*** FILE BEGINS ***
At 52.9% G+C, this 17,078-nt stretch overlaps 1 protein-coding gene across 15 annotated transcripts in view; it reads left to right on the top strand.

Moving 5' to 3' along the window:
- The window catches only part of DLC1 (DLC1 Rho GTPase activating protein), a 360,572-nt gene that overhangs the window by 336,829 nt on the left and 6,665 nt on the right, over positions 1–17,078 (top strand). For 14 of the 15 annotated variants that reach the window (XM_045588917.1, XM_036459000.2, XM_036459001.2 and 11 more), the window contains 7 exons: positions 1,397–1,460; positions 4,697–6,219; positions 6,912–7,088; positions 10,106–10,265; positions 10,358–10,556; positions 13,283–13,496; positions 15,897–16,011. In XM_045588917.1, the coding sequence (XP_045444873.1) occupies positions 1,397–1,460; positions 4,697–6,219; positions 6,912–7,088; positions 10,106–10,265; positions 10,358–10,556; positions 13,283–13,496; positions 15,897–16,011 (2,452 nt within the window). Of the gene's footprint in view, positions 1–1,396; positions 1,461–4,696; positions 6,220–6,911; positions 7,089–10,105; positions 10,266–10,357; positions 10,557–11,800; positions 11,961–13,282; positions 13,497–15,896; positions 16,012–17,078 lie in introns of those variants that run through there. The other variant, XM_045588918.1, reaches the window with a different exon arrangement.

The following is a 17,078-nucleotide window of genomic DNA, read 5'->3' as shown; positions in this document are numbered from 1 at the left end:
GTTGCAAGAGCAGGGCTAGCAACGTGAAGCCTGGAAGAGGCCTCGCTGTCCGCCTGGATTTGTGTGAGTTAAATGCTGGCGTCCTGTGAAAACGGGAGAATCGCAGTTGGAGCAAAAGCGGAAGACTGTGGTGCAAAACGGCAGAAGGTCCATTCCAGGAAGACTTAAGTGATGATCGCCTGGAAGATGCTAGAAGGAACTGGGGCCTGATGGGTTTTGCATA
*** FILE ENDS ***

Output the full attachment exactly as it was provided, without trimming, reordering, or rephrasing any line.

At 52.9% G+C, this 17,078-nt stretch overlaps 1 protein-coding gene across 15 annotated transcripts in view; it reads left to right on the top strand.

Moving 5' to 3' along the window:
- The window catches only part of DLC1 (DLC1 Rho GTPase activating protein), a 360,572-nt gene that overhangs the window by 336,829 nt on the left and 6,665 nt on the right, over positions 1–17,078 (top strand). For 14 of the 15 annotated variants that reach the window (XM_045588917.1, XM_036459000.2, XM_036459001.2 and 11 more), the window contains 7 exons: positions 1,397–1,460; positions 4,697–6,219; positions 6,912–7,088; positions 10,106–10,265; positions 10,358–10,556; positions 13,283–13,496; positions 15,897–16,011. In XM_045588917.1, the coding sequence (XP_045444873.1) occupies positions 1,397–1,460; positions 4,697–6,219; positions 6,912–7,088; positions 10,106–10,265; positions 10,358–10,556; positions 13,283–13,496; positions 15,897–16,011 (2,452 nt within the window). Of the gene's footprint in view, positions 1–1,396; positions 1,461–4,696; positions 6,220–6,911; positions 7,089–10,105; positions 10,266–10,357; positions 10,557–11,800; positions 11,961–13,282; positions 13,497–15,896; positions 16,012–17,078 lie in introns of those variants that run through there. The other variant, XM_045588918.1, reaches the window with a different exon arrangement.

The following is a 17,078-nucleotide window of genomic DNA, read 5'->3' as shown; positions in this document are numbered from 1 at the left end:
GTTGCAAGAGCAGGGCTAGCAACGTGAAGCCTGGAAGAGGCCTCGCTGTCCGCCTGGATTTGTGTGAGTTAAATGCTGGCGTCCTGTGAAAACGGGAGAATCGCAGTTGGAGCAAAAGCGGAAGACTGTGGTGCAAAACGGCAGAAGGTCCATTCCAGGAAGACTTAAGTGATGATCGCCTGGAAGATGCTAGAAGGAACTGGGGCCTGATGGGTTTTGCATA